The Kizashi is more spacious inside than it looks. Despite being several inches shorter in length than midsize rivals, it's also a bit taller, translating to plenty of space up front. Headroom measures 39.3 inches, more than both the larger Fusion (38.7) and the smaller Jetta (38.2). Although the Fusion offers more legroom, with 42.3 inches, the Kizashi's 41.7 beats the Jetta's 41.2 inches.
Backseat passengers also have a comfortable amount of headroom, but legroom will be pinched for most adults. The Fusion and Jetta offer much more.
Cargo space is lacking, but a wide trunk opening with a low liftover height makes loading luggage easy. With just 13.3 cubic feet of space, the Kizashi's trunk trails the Fusion (16.5) and Jetta (15.5). Trunk hinges that dip into the luggage space steal valuable room and could smash packages.
The seats fold in a 60/40 split to create more space, and getting them down is a cinch. A small pass-through in the middle seat is a nice bonus, handy for carrying long items, like skis, or reaching into the trunk from the backseat.
Quality Materials, No-Brainer Controls
Several interior features make this a comfortable road-trip car, especially for those up front. The standard sport seats are long and supportive (they were comfortable for my entire trip), and the dual extendable sunshades provided relief from the setting sun.
The Kizashi's well-executed cabin is also a bright spot. Much of the interior of my SE Leather Edition test car was nicely padded, and everything felt high-quality. The color scheme was a bit drab (beige on flat black), but chrome trim throughout pepped things up. Nicely grained plastic also helped break up the dull surfaces.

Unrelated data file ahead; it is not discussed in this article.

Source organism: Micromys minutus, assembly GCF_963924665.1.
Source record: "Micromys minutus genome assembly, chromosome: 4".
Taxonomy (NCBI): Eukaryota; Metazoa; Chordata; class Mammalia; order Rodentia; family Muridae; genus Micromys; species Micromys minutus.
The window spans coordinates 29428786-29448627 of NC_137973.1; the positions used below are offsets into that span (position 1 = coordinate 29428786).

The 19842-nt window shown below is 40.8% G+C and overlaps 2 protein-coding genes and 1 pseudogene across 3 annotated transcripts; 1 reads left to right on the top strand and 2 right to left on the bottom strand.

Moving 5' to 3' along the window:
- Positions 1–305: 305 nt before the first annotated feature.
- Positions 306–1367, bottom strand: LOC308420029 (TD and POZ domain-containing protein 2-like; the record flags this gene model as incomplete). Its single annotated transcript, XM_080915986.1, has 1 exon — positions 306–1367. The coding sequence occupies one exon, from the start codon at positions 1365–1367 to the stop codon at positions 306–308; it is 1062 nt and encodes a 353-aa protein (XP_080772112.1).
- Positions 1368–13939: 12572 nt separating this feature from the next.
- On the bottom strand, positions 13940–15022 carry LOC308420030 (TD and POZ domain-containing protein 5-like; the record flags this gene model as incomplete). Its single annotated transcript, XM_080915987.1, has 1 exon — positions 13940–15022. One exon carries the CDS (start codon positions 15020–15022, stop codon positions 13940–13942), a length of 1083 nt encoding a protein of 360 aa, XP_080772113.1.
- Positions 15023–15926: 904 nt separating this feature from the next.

On the whole, the interior appointments are impressive for the price. Standard leather seats on my midlevel test car were a nice bonus; many rivals in both the compact and midsize classes don't offer them so affordably.
In an age where fussy is the norm, the Kizashi's controls were refreshingly easy to use. The large climate dials had a solid feel and were a no-brainer to control. The audio buttons were also intuitive. My test car didn't have a navigation system; one is offered only on the top, Sport SLS trim level for an extra $1,399.
Features & Price
The 2012 Suzuki Kizashi starts at $19,764, including a $765 destination charge. All-wheel drive can be added to any model for around $1,500, which definitely sets the Kizashi apart. All-wheel drive is available only on uplevel versions of the Fusion, and it's not offered at all on the Jetta.
Four-cylinder versions of the Fusion start at $21,500 with destination. Volkswagen's Jetta starts at $16,285 for the base trim with a 115-hp, 2.0-liter four-cylinder.
My test car was very well equipped for $24,814 including destination. A leather-appointed interior, heated power front seats with driver lumbar support and memory, steering-wheel audio controls and keyless entry with push-button ignition made it seem like a bargain.
In Insurance Institute for Highway Safety crash tests, the Kizashi achieved the top score of Good in front, side and rear impacts, and was rated Acceptable for roof strength. It received four out of five stars in the National Highway Traffic Safety Administration's rollover test.
The Kizashi features eight airbags, including seat-mounted torso airbags for all outboard seats as well as side curtains. A backup camera is available only on top trims, where it's an additional $1,000. Ford offers a backup camera in the Fusion in a couple of different packages starting at $2,940. One isn't available in the Jetta for 2012, but will be for 2013. To see all the Kizashi's safety features, click here.
Visibility straight back is fine, but the rear-corner sightlines are compromised by thick roof pillars; large side mirrors compensate somewhat.
The Latch anchors for child-safety seats were very accessible; my forward-facing convertible child seat installed easily thanks to their placement under handy pop-off covers.
Kizashi in the Market
What the Kizashi lacks in size, it makes up for in value. It's fun to drive and has a high-quality interior filled with affordable convenience features and style that's hard to come by in this class.
The Kizashi may be a no-name car in a sea of familiar faces, but shoppers willing to take a closer look will be pleasantly surprised.